Coal as last resort
Although PCCI admitted that “coal plays an important role in the generation mix,” it said government must consider coal-fired power “only after fully developing all the potential hydroelectric power sites in the islands.”
“The high power cost (of coal) will overwhelm Mindanao consumers,” the PCCI statement said.
Environmentalists all over the world consider coal as the dirtiest source of power.
According to a report of Earthjustice released on February 1 this year, “coal ash, the leftover waste from coal-fired power plants, contain arsenic, lead, cadmium, mercury, selenium and many other chemicals can cause (certain cancers) and damage nervous systems and organs, especially (among) children.”
Earthjustice is a non-profit public interest law firm based in California, USA that advocates the people’s right to a health environment.
“Coal as the dirtiest power source would only (aggravate) the climate disaster we are experiencing now. Coal is the biggest contributor (of) the bad carbons,” said Rebuta.
Jean Marie Ferraris, team leader of the Legal Rights and Natural Resources Center-Kasama sa Kalikasan (LRC-KsK) Davao Office, linked the reported power crisis to the projected power demand of large-scale mining firms.
“There is enough energy supply in the country if not for the mining industry,” said Ferraris.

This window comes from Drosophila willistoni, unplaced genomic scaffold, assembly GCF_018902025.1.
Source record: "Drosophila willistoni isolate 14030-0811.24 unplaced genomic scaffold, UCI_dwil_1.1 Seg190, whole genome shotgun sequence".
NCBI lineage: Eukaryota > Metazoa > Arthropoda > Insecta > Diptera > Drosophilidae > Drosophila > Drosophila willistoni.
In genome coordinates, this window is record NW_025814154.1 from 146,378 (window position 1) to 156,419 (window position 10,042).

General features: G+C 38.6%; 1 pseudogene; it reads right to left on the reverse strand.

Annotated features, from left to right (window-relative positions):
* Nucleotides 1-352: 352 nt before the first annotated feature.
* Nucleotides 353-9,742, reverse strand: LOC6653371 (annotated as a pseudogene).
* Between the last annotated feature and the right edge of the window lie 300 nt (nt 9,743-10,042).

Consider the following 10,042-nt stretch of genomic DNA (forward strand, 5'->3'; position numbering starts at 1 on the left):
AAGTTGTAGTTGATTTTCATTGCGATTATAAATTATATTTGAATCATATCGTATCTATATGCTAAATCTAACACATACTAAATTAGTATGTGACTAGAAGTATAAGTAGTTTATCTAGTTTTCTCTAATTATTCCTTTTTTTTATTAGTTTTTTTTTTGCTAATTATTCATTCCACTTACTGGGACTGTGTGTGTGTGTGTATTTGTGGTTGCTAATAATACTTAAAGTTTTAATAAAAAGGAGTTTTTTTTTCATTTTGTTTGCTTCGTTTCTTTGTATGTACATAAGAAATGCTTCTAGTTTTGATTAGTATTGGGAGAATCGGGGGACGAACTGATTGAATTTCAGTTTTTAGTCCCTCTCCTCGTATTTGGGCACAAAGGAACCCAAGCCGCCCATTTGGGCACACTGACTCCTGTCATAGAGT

In a statement posted on its website, LRC-KsK quoted Mindanao Electric Power Alliance chair Vicente Lao’s projection late last year that “the bulk of the power demand from the mining industry will cause a shortage by 2015 since the island will need an addition of at least 1,500 MW, 1,000 MW of which will be consumed by the mining corporations.”
“Energy sovereignty would still be the vital resolution to (the) energy crisis where people have the freedom to resolve for a sustainable energy generation, distribution and consumption,” Ferraris said.
Meanwhile, Bayan Muna Rep. Teddy Casiño, today called on the House energy committee headed by Batanes Rep. Dina Abad to fast-track House Bill 5405 or his proposed One Million Solar Roofs Act as well as other initiatives to address the Mindanao power crisis and looming shortage in Luzon.
“We are urging the Energy committee to hold hearings during the Congress break to tackle the bill and other legislation to address the power crisis. This will get the ball rolling for renewable energy as the long term and sustainable solution to the power problem,” Casiño said in a statement.
“We will also closely coordinate with the office of Senator Miriam Defensor-Santiago who filed a similar bill in the Senate (SB No.2751), so that we will have a faster and stronger push for the One Million Solar Roofs because this can really be a big help in solving the crisis at the earliest time possible,” he added.
Casiño had earlier urged the government to take over two power barges owned by Therma Marine Inc. as an immediate solution to the power outages in Mindanao. (Cong Corrales with reports from H. Marcos C. Mordeno/MindaNews)